Oak Mountain’s Stidfole wins 3,200-meter state title
By BAKER ELLIS / Sports Editor
When the dust settled, and the medals had been distributed and everyone was going home from the state track meet in Gulf Shores on May 2, Cole Stidfole walked away with two large medals hanging from his slender neck. Stidfole, a sophomore at Oak Mountain, is a slender kid with shaggy hair who can flat out run. He was a frequent visitor to the winners’ circle in both the 1,600-meter and the 3,200-meter run in the 2015 season, only losing the 3,200-meter race once all season, and came in to the state meet at Gulf Shores seeded first in the 3,200-meter run and tied for first in the 1,600-meter run.
In the 3,200-meter run, Stidfole was seeded with a 9:40.75 time, a whole nine seconds ahead of the next fastest competitor, Tommy McDonough from Hoover. Stidfole was used to winning the 3,200-meter run going-away for most of the season, but was pushed in the state finals. He held off McDonough to win the even with a time of 9:34.03, two seconds and change ahead of McDonough.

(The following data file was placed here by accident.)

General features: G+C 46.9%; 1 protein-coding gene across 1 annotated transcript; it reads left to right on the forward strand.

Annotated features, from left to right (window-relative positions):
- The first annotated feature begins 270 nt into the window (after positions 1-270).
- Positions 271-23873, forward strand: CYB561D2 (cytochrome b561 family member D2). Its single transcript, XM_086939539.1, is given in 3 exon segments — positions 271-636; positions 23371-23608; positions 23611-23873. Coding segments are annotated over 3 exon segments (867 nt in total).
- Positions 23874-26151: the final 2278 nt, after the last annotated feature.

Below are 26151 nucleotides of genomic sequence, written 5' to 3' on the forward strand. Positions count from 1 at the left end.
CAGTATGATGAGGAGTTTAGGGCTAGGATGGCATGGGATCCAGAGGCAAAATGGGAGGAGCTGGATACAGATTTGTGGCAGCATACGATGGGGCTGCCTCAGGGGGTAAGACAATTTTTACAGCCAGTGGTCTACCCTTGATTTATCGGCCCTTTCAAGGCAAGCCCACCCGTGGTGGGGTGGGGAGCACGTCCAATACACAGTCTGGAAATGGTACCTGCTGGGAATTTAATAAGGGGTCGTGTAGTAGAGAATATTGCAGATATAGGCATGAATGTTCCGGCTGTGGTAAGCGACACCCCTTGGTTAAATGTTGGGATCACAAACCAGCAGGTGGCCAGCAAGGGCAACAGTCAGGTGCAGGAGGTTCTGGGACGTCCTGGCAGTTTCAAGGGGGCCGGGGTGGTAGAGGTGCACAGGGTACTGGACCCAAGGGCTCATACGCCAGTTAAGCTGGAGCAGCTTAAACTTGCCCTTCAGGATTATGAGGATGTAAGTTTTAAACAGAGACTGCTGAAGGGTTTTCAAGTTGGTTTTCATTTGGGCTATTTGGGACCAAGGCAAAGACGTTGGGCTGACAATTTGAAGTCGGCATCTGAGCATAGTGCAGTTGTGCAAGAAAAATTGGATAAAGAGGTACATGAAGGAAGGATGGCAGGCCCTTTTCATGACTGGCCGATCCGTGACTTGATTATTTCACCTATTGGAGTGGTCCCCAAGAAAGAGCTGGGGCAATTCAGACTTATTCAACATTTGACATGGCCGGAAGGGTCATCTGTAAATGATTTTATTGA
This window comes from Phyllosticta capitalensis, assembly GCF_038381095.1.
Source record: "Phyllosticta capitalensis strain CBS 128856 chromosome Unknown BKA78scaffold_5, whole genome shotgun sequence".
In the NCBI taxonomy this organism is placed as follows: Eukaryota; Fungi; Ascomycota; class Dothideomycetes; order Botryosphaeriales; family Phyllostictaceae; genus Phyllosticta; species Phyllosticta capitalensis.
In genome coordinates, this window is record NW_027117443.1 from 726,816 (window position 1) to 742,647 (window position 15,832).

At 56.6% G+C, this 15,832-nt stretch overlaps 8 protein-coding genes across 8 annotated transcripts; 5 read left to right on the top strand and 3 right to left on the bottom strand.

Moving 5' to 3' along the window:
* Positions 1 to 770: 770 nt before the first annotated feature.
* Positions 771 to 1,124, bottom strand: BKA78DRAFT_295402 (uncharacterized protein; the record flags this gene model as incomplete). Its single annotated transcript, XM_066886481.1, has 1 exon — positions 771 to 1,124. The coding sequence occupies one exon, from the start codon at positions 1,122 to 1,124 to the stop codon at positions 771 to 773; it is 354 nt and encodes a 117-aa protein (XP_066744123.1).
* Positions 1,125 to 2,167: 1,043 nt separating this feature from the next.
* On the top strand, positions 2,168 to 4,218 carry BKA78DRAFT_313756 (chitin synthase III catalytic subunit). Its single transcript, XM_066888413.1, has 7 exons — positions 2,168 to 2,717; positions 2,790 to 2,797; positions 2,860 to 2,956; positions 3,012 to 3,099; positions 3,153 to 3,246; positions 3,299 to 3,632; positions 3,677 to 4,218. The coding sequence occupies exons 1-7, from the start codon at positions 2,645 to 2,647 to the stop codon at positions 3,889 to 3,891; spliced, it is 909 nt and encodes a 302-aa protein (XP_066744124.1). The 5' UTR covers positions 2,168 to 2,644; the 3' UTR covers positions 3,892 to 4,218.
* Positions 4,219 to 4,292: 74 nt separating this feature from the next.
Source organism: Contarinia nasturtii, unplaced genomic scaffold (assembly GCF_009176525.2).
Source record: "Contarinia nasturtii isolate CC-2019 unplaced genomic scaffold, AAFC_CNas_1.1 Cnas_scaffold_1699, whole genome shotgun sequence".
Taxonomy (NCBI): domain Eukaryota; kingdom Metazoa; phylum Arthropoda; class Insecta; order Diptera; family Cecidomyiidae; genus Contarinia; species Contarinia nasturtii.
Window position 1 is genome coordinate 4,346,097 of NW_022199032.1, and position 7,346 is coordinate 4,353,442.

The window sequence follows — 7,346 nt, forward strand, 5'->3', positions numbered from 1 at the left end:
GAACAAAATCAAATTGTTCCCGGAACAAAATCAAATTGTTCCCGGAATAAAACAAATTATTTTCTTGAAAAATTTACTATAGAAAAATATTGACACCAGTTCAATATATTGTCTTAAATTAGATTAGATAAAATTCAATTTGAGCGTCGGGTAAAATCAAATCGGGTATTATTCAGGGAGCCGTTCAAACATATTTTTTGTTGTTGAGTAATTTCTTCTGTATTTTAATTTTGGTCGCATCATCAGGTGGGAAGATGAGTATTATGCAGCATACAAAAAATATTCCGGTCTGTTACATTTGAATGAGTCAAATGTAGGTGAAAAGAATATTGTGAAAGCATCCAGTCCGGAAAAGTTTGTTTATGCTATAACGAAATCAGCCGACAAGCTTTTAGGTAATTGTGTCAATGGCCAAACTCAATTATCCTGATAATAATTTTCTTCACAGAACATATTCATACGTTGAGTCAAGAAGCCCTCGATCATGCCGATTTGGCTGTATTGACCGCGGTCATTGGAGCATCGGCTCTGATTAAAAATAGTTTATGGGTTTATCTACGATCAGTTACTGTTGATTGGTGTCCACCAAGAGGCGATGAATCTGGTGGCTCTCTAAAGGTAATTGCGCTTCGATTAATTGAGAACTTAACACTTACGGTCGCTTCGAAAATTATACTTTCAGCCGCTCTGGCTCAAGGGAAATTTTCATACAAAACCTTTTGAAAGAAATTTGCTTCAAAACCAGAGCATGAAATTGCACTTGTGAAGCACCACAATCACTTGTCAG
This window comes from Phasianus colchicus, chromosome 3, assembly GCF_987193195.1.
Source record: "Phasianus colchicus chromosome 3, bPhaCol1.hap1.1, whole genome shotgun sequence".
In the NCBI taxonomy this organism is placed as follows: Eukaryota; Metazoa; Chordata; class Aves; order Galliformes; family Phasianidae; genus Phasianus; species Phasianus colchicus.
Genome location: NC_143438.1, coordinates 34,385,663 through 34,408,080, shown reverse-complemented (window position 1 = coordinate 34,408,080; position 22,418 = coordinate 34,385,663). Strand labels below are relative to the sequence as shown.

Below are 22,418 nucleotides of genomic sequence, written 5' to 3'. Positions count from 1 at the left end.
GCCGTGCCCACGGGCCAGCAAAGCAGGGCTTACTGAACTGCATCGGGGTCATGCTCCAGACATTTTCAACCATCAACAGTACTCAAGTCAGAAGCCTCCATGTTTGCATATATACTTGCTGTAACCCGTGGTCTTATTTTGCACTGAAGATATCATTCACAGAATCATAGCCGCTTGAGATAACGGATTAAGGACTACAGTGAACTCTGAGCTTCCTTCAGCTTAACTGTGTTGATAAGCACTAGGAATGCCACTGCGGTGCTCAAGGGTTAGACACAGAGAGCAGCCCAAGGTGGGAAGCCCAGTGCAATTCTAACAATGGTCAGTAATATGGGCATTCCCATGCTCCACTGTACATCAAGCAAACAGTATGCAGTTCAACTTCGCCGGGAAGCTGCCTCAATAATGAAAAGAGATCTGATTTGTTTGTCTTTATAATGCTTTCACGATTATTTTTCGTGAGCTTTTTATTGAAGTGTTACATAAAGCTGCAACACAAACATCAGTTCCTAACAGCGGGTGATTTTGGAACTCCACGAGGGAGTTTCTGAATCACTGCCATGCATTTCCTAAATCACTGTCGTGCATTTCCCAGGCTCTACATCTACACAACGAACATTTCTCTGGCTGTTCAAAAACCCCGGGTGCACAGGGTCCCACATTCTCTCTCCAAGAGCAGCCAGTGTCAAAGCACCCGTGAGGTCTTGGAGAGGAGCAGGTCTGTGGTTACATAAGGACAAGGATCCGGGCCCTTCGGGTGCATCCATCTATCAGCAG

Stidfole and McDonough were tied for first heading into the 1,600-meter run, both with a time of 4:20.98, however Paul Barlow beat them both and won the 1,600-meter run with a final time of 4:20.24, less than a second better than Stidfole’s second-place effort of 4:21.22.
That’s a lot of numbers that all add up to one undeniable fact, Stidfole has some serious speed in those young legs of his.
A runner since the seventh grade, Stidfole knew he had a chance to be special, “After about halfway through that seventh grade year.” He was easily keeping up with kids older than he was, and had a natural talent at running long distances quickly. Ever since that seventh grade season at the middle school level, Stidfole has buckled down on his training and has now become one of the best young runners in the state.
A quiet kid, Stidfole talks about his accomplishments in a matter-of-fact tone, without a hint of a boast in his voice. His eyes light up most, not when he is talking about running, but when talking about the duck blind he and his father visit in Mississippi virtually every weekend during duck season.
Moving forward into his upperclassmen seasons, Stidfole wants to work on developing more finishing speed and would like his 3,200-meter personal best to be hovering around nine minutes and his 1,600-meter time around four minutes.
With his current pace, those seem to be attainable goals.